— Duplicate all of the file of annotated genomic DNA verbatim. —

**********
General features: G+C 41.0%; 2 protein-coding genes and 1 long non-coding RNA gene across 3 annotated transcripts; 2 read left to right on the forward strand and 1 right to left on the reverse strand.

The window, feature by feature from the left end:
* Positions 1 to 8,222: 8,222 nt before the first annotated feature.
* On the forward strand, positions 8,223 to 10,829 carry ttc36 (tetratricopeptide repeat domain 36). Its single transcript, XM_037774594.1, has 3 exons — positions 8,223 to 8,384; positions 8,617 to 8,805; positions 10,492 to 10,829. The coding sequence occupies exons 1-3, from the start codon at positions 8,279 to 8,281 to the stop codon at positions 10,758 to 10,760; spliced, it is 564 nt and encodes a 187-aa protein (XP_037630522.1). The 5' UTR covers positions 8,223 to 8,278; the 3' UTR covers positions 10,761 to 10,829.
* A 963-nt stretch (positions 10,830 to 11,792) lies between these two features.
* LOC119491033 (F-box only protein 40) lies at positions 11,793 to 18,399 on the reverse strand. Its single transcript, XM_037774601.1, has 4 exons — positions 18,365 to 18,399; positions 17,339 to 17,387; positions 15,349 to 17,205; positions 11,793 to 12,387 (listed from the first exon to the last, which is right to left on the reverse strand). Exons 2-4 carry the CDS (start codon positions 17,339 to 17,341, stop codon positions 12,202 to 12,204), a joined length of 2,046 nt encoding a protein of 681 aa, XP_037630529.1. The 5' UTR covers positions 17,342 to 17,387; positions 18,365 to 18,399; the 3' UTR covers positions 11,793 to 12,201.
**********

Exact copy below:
General features: G+C 41.0%; 2 protein-coding genes and 1 long non-coding RNA gene across 3 annotated transcripts; 2 read left to right on the forward strand and 1 right to left on the reverse strand.

The window, feature by feature from the left end:
* Positions 1 to 8,222: 8,222 nt before the first annotated feature.
* On the forward strand, positions 8,223 to 10,829 carry ttc36 (tetratricopeptide repeat domain 36). Its single transcript, XM_037774594.1, has 3 exons — positions 8,223 to 8,384; positions 8,617 to 8,805; positions 10,492 to 10,829. The coding sequence occupies exons 1-3, from the start codon at positions 8,279 to 8,281 to the stop codon at positions 10,758 to 10,760; spliced, it is 564 nt and encodes a 187-aa protein (XP_037630522.1). The 5' UTR covers positions 8,223 to 8,278; the 3' UTR covers positions 10,761 to 10,829.
* A 963-nt stretch (positions 10,830 to 11,792) lies between these two features.
* LOC119491033 (F-box only protein 40) lies at positions 11,793 to 18,399 on the reverse strand. Its single transcript, XM_037774601.1, has 4 exons — positions 18,365 to 18,399; positions 17,339 to 17,387; positions 15,349 to 17,205; positions 11,793 to 12,387 (listed from the first exon to the last, which is right to left on the reverse strand). Exons 2-4 carry the CDS (start codon positions 17,339 to 17,341, stop codon positions 12,202 to 12,204), a joined length of 2,046 nt encoding a protein of 681 aa, XP_037630529.1. The 5' UTR covers positions 17,342 to 17,387; positions 18,365 to 18,399; the 3' UTR covers positions 11,793 to 12,201.